I believe that the men’s 4×100 meters track race might have provided the US athletes with their worst moment in the 2012 Olympics. Let me tell you why.
What it meant
- Jamaica had won the men and women’s 100 meter races, which are seen as the top athletic events at the Olympics. While Jamaica also swept the men’s 200 meter event, the USA took two of the medals, including gold, in the women’s 200 meters race. This placed the advantage in Jamaica’s court.
- But the US stormed back by winning the women’s 4×400 in dominating style, and also took the 4×100 in a similar but world record-setting manner.
- At this point, the bragging rights were approaching even because the US now had one of the only two World Records at the meet, and also had the only athlete with 3 gold medals – Alison Felix. They had also blown away our girls in the 4×100 and 4×400.
- The 4×100 men was therefore a pivotal race, not only in terms of deciding bragging rights re the number of important track events won, but also in determining if Bolt would join Felix with 3 golds (if not Felix would take bragging rights given that she also had a world record). Then there is also the special significance of the 4×100 as the highly prestigious closing track event of the Olympics. The last race that people would remember. The 4×100 mattered, and quite a lot.
- The fact that Jamaica won, Bolt got a third gold and a World Record, not only made Bolt the single most celebrated track athlete at the Olympics, but also gave Jamaica a decisive hold on the claim of being the most dominant country in the track events. But this isn’t all that makes that race so difficult for the US.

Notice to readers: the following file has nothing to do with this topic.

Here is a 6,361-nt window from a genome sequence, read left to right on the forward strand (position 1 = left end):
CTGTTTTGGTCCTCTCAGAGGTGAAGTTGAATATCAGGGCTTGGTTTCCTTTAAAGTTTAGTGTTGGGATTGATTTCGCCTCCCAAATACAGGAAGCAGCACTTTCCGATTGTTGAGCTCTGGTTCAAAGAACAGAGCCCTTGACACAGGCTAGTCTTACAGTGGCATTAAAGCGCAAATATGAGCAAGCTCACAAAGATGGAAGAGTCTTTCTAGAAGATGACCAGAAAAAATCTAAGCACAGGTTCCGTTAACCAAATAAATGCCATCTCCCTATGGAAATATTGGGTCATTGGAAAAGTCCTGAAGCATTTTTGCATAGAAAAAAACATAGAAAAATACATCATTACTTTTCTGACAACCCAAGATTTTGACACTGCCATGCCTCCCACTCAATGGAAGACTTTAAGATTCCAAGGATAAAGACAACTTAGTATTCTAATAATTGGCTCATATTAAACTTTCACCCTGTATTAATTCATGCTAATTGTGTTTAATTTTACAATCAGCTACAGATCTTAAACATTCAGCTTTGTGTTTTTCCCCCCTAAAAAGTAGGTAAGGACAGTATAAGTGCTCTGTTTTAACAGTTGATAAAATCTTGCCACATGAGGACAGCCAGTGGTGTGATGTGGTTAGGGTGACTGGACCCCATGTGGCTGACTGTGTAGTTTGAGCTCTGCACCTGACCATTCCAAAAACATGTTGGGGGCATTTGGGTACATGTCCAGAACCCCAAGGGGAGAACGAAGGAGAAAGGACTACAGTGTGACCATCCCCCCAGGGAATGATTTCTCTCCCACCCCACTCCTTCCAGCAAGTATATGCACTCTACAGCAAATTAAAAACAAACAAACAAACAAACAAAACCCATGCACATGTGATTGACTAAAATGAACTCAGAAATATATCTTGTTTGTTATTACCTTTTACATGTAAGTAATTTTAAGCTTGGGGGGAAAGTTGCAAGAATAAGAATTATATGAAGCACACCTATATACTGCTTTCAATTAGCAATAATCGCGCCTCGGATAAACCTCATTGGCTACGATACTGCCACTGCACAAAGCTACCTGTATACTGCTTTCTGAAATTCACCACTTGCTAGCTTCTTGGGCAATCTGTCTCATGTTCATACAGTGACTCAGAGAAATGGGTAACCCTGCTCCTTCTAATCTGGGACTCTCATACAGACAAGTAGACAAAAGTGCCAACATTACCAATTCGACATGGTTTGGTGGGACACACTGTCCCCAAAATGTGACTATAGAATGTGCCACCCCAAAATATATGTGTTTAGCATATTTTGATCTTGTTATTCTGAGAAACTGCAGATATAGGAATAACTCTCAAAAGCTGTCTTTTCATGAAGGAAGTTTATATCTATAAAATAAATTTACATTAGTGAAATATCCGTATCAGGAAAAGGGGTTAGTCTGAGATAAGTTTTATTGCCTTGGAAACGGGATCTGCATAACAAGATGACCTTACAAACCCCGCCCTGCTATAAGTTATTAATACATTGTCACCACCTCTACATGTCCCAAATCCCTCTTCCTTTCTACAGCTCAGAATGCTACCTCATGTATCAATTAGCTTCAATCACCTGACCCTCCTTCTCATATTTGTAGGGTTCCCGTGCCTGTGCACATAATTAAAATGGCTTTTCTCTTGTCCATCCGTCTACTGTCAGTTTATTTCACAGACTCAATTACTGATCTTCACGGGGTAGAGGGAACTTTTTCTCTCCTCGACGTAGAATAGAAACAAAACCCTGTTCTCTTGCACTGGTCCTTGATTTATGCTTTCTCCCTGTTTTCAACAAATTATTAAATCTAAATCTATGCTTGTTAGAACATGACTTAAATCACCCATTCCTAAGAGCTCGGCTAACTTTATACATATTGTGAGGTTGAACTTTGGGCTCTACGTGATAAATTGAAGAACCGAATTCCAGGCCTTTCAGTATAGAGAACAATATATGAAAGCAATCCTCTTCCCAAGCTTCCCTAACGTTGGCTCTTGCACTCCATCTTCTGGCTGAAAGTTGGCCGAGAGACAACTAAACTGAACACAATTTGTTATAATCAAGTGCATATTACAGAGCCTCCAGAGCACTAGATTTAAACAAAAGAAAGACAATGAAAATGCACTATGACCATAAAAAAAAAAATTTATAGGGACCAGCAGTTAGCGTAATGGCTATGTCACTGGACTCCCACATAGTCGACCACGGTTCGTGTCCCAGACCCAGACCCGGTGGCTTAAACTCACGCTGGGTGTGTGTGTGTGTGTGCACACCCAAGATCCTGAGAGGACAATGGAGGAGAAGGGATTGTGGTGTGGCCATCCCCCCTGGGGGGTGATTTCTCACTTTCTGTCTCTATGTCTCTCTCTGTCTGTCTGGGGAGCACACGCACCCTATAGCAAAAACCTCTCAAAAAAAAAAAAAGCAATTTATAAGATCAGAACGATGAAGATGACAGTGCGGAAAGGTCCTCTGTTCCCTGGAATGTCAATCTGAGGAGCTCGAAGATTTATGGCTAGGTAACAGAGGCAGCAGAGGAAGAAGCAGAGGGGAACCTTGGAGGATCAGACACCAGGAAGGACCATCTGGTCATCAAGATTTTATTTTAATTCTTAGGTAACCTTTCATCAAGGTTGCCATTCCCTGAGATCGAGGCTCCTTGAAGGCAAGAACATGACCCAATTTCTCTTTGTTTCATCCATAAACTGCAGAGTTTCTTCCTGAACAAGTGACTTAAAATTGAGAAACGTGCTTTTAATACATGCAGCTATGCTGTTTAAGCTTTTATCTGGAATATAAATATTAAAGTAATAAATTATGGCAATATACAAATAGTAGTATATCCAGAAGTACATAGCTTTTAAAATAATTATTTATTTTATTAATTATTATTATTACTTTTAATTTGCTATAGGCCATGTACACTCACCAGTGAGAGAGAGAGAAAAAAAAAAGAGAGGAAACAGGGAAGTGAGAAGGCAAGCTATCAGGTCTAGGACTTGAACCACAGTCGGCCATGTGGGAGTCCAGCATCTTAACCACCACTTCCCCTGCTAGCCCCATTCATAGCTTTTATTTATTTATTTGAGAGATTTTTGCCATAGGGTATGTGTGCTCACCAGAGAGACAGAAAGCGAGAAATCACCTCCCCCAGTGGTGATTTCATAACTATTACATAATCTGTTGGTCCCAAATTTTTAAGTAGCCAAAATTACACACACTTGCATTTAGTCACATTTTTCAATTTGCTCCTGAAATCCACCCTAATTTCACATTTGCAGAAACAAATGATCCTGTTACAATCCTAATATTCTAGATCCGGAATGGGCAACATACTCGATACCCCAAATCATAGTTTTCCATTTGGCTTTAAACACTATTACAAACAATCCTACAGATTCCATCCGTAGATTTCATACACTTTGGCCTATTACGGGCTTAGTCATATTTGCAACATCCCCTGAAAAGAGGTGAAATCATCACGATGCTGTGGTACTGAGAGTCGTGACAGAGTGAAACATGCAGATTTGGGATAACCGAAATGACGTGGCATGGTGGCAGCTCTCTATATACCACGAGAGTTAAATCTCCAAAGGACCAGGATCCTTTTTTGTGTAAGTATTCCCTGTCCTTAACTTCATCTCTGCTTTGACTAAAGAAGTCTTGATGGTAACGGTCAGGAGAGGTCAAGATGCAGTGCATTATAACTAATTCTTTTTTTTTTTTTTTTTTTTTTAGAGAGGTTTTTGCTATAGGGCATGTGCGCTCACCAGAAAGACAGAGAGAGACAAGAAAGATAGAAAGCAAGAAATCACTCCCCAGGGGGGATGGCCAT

How it happened
- The defeat was made fifty times worse for the US because of how it was done. The US had an excellent game plan – start off extremely strong, execute baton change well, and give Bailey a lead to try to hold off Bolt. This lead was to come from Gatlin and Gaye.
- Gaye was therefore a crucial part of the US strategy. Gaye, perhaps the most talented US athlete never to have won an Olympic medal, was hungry for that prize. He said it many times before the games. Having failed in the 100m final, this was his last opportunity for gold. The race mattered significantly, and his role in it was crucial. His job was to give Bailey a lead that he could use to fight off Bolt, give Gaye his gold, and swing the bragging rights pendulum firmly back to the US.
- Gaye got the baton first and took off around the corner. I believe the single worst moment of his life, and for the US athletics team in London, is when he saw the gold jersey of the Jamaican Beast, Yohan Blake, pull up comfortably beside him. I cannot imagine anything more demotivating that the certainty of knowing that with Bolt about to receive the baton at the same time as Bailey any remote opportunity for an American gold medal had then completely vanished.